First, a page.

Staff Book Reviewer Spencer Dew is the author of the novel Here Is How It Happens (Ampersand Books, 2013), the short story collection Songs of Insurgency (Vagabond Press, 2008), the chapbook Mont-Saint-Michel and Chartres (Another New Calligraphy, 2010), and the critical study Learning for Revolution: The Work of Kathy Acker (San Diego State University Press, 2011). His Web site is spencerdew.com.
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A memoir can meander or a memoir can have themes, the unity that comes from hindsight, organizing experience according to lines of investigation, even argument. This book is very much of the latter sort, emerging from not so much the experience of abuse as the cognitive process, the life trajectory, that came in the wake of that abuse, that tried to make sense of it, evaluate it, fit it into larger narratives of character and identity and behavior. Part of the what makes this book so fascinating, so simultaneously intimate and intelligent, is that we, as readers, are brought along on this process. Memoir, God knows, can be cheap; the form also allows for great complexity, depth of question. Again, Zolbrod gives us the latter.
There are the facts of abuse, by a live-in cousin, starting at age four. Then there is the telling of the title, which begins internally, a vivid play of memories as well as various explanatory stories. Zolbrod writes, “What happened to me at night when I was so young gave me reason to inspect, to speculate.... I learned to suspect secrets everywhere, to pray until they were revealed. In my story of myself, my assault helped me to orient me on the path to becoming the Beat-reading adventurer that I aspired to be, that I actually was, for awhile.” Later sexual experimentation and adventures—and a sensibility defined by a rejection of shame, an identification of prudishness as demeaning—were thus linked, in this first form of telling, to these horrific encounters. There is a nuance here where awful experiences can be “appreciated . . . in a way,” even if only for preparing her for future realities, a clear-sightedness which is implicitly contrast to the shame and prudishness she dislikes in others. As she says at one point in this book, discussing the memoir project with her father, abuse “tends to be looked at only one way, as this horror show,” but there is much more to Zolbrod’s experience, including empathy, a recognition (at least in memories) of the reversed power dynamic wherein she, as abused child, held some power over the fearful abuser, and this sense that, looking back, these events acted as preparation and formation for the self that was to come.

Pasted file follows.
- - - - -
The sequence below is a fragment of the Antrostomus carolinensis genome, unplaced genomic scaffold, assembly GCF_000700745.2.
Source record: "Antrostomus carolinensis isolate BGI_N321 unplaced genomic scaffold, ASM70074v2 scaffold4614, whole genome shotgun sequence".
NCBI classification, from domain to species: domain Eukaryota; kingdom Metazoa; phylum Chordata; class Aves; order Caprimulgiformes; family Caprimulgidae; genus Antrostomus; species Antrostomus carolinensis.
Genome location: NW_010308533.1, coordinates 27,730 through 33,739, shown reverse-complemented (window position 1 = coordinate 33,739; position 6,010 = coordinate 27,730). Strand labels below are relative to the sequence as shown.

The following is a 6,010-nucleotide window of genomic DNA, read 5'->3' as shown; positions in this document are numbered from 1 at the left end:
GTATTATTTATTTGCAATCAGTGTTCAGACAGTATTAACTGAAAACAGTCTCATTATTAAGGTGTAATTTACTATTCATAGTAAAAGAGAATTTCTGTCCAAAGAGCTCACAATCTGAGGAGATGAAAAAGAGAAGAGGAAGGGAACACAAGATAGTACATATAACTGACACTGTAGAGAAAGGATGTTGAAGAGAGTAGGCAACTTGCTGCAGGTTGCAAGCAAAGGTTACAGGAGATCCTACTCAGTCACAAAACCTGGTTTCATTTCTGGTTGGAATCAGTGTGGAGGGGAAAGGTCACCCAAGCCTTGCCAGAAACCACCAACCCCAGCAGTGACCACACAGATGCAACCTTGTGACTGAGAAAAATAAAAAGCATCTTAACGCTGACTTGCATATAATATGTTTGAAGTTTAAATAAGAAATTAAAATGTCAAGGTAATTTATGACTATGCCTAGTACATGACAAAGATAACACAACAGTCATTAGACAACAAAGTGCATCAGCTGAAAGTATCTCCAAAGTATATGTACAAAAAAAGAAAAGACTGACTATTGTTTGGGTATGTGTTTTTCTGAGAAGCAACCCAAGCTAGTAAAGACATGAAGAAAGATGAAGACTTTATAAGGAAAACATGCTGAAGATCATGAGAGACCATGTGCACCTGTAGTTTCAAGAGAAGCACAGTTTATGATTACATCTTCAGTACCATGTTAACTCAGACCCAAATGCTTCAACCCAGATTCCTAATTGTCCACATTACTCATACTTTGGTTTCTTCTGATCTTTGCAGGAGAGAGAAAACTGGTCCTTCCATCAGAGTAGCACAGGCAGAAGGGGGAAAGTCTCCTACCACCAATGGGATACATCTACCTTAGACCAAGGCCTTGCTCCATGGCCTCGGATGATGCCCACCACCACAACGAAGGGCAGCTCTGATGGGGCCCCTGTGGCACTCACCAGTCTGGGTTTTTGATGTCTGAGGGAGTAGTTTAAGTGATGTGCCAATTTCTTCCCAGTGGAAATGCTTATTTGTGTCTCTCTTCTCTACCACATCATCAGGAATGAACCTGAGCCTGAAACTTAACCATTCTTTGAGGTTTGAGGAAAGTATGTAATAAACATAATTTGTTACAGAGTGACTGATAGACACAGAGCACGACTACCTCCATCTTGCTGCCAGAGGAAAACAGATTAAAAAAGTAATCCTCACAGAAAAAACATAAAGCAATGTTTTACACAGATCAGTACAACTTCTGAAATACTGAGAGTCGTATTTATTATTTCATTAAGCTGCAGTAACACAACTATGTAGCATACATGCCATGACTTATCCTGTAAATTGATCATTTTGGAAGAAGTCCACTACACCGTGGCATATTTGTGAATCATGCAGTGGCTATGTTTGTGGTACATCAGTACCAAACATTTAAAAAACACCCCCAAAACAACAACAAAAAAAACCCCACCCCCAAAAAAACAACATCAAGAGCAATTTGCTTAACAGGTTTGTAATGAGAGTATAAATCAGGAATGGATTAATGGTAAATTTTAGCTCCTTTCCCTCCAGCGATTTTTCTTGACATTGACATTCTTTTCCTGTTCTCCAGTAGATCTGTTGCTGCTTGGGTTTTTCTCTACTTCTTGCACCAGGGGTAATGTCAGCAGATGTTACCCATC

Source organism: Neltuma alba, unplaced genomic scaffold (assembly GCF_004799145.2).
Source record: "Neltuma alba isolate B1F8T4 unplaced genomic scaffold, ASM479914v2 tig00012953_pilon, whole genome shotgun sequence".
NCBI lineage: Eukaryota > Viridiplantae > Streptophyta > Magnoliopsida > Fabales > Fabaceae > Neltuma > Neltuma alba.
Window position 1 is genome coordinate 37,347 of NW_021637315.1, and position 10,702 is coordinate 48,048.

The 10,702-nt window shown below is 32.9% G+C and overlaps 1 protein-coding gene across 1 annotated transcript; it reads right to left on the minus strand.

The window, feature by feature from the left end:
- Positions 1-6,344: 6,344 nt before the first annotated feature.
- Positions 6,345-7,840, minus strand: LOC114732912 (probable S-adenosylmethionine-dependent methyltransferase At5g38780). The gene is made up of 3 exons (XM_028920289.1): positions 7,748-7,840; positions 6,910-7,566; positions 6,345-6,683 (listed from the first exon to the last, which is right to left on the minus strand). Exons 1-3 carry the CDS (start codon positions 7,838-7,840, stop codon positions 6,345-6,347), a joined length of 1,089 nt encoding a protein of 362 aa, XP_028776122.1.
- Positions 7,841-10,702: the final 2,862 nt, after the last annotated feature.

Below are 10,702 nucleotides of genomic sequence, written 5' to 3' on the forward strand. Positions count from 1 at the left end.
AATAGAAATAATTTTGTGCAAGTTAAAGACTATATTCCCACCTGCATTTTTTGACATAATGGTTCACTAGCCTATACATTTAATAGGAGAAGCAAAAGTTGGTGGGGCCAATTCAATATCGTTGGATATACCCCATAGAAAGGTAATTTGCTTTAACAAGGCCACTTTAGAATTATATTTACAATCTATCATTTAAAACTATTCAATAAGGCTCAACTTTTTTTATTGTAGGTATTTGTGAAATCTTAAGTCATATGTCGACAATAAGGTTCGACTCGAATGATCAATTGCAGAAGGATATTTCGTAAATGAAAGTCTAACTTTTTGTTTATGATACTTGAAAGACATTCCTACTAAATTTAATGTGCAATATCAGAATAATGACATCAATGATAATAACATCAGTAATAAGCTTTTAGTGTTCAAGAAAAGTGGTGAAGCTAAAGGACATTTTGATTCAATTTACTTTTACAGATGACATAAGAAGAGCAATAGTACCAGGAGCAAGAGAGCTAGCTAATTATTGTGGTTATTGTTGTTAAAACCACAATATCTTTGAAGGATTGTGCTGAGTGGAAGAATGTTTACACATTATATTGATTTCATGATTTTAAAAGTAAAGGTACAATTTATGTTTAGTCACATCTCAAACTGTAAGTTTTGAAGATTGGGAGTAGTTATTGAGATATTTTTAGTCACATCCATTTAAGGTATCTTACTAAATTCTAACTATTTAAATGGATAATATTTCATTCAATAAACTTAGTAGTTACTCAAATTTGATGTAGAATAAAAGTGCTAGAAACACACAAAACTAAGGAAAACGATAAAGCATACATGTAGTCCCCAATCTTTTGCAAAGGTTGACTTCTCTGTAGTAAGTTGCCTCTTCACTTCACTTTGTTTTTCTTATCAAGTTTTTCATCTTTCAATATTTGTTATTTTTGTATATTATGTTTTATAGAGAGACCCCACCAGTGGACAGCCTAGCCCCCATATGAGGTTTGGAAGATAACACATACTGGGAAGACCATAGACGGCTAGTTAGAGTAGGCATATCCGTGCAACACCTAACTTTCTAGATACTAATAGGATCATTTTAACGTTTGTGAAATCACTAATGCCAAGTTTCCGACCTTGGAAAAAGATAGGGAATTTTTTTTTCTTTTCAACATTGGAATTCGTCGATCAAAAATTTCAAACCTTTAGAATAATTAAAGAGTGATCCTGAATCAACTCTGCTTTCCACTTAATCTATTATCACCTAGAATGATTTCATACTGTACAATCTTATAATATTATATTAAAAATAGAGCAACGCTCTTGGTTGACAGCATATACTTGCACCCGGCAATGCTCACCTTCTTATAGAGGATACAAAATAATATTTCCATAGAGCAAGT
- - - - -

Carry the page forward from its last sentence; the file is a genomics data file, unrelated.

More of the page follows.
Zolbrod knows the research, too, and offers it to us at certain points, in certain chapters—not just statistics, but scholarly takes on the dynamics involved, the reasons children recant accusations, theories about memory and on the reluctance of those who were abused to tell their story. Zolbrod’s own reactions to later tellings range from instant regret to a kind of disappointment. The telling comes across as, itself, a kind of violent shock or, worse, a kind of anticlimax. Reactions also define her relationships to people; a boyfriend from early in the book is so important to her precisely because of his ability to not to “see me as damaged—if indeed that’s what I was” but to, “being so familiar, point it out to me, press his fingers into the bruise, help me find its exact dimensions.”
Her parents’ reaction was not what she wanted. It was, ultimately, more like her own: “muddled, uneasy, sullied with doubt—rather than a reaction I wanted to believe real sexual abuse demanded: outrage, action.” Her father, among whose impulses is the need to find some “silver lining” to any bad situation, gets the almost-apologetic addendum from his daughter that the abuse wasn’t exactly “rape . . . There was nothing violent.” Yet while this book takes issue even with that easy categorization (Zolbrod notes that in the FBI’s taxonomy “forcible rape” is only “carnal knowledge of a female forcibly and against her will”) at the same time this book, throughout, expresses profound gratitude for her parents. Her love for them is palpable, as is an—albeit slant—understanding between her and them.
Her own reflections on parenting, on discussing rape with her son, on her hopes for her daughter “to be able to explore and play with sexuality,” offer their own silver lining to this narrative. One way of reading this book is as a triumph of decent parenting leading to even better parenting, as Zolbrod’s parents’ best qualities are echoed, accentuated, in her role as mother.
But this memoir offers much more than this, reflecting on the long process of narration, of commentary, that is our telling of our world and ourselves.
Official Zoe Zolbrod Web Site
Official Curbside Splendor Publishing Web Site